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Old 4th April 2004, 03:03 PM   #1
K-amps is offline K-amps  United States
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Default Cable related hum

I installed a 3 prong IEC AC receptacle on a couple of guys Adcom power amps. The Stock had the 2 prong polarized types.

Then grounded the Gdn receptacle to the main chassis (also to the gnd bus between the caps).

Issue is, with two guys who have a cable connection to their pre-amps, when I use these amps, there is significant hum present on the speakers.

The hum goes away when the cable/TV is disconnected. Also with stand alone pre-amps I see no issues so I know the power amp is ok...

Apart from filtering the Coax with 10-100nF caps, is there anything else I need to consider? Also why does the coax dump 60vac into the grounding system?

Thanks, K
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Old 4th April 2004, 03:35 PM   #2
HDTVman is offline HDTVman  United States
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Default Re: Cable related hum

Quote:
Originally posted by K-amps
Then grounded the Gdn receptacle to the main chassis (also to the gnd bus between the caps).

Apart from filtering the Coax with 10-100nF caps, is there anything else I need to consider? Also why does the coax dump 60vac into the grounding system?

Thanks, K
I would not connect the Grd from the receptacle to the power supply Grd. The AC Grd is intended to be a safety ground to prevent the user from being shocked in the event of a short from AC line to case.

The coax is not the one causing the 60vac to show up on the grounding system. The most likely cause is the TV. Most TVs have a network from both sides of the AC line to chassis common, which happens to be the coax cable input, to drain off static electricty for an antenna system. The cable TV system should be grounded where it enters the house. If it is not it has been altered or installed incorrectly, or the AC outlet is wired incorrectly (hot and common reversed).

Later BZ
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Old 4th April 2004, 04:01 PM   #3
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Also, you could use an Isolation transformer of the coax side cable TV box. Or you might buy a bunch of cheater plugs.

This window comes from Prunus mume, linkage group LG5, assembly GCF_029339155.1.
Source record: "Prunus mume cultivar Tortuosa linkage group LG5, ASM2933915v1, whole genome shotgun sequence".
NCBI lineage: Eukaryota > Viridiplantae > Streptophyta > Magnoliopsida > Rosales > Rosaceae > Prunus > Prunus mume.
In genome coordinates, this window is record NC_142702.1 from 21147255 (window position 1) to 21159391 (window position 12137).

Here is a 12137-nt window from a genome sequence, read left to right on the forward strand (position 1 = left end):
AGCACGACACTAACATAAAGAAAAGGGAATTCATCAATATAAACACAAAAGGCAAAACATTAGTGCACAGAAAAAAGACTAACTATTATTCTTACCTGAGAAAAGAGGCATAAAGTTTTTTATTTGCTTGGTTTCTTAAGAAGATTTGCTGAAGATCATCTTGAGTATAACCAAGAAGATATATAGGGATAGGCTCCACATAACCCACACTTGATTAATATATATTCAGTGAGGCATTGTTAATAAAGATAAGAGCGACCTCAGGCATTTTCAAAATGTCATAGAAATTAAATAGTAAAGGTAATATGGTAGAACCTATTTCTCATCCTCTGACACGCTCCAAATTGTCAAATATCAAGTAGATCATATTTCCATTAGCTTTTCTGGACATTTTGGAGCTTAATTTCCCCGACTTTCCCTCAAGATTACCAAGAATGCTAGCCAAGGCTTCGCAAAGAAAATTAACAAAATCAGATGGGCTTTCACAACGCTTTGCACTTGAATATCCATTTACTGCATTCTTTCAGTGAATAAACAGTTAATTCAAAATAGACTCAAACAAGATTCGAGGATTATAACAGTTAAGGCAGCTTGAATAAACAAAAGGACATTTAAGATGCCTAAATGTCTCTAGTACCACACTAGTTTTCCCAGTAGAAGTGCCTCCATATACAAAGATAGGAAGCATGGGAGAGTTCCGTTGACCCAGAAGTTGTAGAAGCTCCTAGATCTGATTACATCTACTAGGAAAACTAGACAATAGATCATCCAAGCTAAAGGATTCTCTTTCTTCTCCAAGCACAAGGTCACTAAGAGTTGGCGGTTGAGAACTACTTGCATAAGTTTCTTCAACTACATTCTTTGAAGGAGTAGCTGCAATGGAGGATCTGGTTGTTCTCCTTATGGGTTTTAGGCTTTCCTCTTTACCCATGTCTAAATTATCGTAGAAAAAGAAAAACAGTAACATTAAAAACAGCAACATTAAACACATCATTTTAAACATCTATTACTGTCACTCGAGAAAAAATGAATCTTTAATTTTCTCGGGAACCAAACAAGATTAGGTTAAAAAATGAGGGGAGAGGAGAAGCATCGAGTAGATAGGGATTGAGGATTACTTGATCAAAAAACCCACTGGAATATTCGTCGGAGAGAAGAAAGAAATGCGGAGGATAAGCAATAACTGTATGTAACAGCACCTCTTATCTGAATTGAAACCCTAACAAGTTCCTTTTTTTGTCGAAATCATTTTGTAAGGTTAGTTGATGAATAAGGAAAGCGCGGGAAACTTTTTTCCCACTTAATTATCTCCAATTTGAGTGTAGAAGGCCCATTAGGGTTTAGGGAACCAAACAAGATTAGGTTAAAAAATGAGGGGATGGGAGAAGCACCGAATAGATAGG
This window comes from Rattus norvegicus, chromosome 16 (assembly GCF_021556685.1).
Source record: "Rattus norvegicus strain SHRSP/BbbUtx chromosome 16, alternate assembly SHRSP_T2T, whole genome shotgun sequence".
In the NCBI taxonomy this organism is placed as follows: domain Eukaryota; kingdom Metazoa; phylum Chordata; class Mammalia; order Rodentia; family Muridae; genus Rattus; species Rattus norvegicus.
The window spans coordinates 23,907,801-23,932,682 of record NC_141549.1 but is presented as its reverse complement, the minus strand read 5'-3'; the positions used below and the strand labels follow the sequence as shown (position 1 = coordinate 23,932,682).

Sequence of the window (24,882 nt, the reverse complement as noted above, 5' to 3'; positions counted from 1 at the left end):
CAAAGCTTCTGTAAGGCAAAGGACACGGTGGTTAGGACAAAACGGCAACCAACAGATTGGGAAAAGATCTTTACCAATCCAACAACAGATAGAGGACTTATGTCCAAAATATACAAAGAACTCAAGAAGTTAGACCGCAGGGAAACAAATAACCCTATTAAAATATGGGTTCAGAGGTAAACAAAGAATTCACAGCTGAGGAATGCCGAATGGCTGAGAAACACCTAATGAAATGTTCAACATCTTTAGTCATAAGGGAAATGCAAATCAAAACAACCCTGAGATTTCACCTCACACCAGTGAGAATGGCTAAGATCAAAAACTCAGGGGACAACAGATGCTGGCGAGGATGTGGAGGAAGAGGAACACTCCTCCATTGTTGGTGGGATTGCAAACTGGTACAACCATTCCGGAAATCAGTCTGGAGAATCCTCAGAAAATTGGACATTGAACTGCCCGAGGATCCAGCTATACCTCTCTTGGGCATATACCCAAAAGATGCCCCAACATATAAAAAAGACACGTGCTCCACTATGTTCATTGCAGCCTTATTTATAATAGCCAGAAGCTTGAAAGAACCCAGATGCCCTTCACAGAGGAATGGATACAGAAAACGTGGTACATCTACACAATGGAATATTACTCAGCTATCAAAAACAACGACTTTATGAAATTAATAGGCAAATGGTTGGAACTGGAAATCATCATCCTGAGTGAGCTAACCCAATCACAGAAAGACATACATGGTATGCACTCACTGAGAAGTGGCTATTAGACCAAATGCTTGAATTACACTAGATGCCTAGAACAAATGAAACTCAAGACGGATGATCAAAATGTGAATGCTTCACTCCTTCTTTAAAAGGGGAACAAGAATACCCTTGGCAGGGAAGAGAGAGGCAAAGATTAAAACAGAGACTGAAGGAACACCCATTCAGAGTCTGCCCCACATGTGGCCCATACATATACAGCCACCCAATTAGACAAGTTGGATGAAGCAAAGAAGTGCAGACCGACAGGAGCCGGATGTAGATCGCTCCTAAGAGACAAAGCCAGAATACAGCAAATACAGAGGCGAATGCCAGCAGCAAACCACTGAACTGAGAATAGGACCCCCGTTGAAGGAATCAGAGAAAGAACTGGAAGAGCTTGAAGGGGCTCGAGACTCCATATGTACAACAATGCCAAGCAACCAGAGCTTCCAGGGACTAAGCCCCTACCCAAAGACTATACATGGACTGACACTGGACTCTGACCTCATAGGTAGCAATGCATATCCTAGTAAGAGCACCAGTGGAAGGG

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Old 4th April 2004, 04:47 PM   #4
K-amps is offline K-amps  United States
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Default Re: Re: Cable related hum

Thanks Guys,

My observations to your deductions:

Quote:
Originally posted by HDTVman


I would not connect the Grd from the receptacle to the power supply Grd. The AC Grd is intended to be a safety ground to prevent the user from being shocked in the event of a short from AC line to case.
Later BZ
IEC gnd connections:
This is the way the factory Adcom connections are done... All the gnd's are connected to the HQG in a star arrangement. I did it just the way Adcom does it when the factory IEC AC socket is ordered.

Also in a 2 prong polarized set-up, the PSU gnd is connected to chassis, and if a 3 prong is installed, the IEC gnd would also be connected to chassis thereby connecting the IEC gnd to the PSU gnd even if it were not done intentionally (unless the PSU gnd was disconnected and kept floating).

In the way I have it set-up, this would also be a safety precaution in-case the Toroid shorted to the center-tap, now the voltage will be clamped to gnd right?

Hum with Co-ax Cable:
The guy's hum went away after the cable was disconnected, TV was still connected and caused no hum. .... weird aint it?


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Old 4th April 2004, 04:59 PM   #5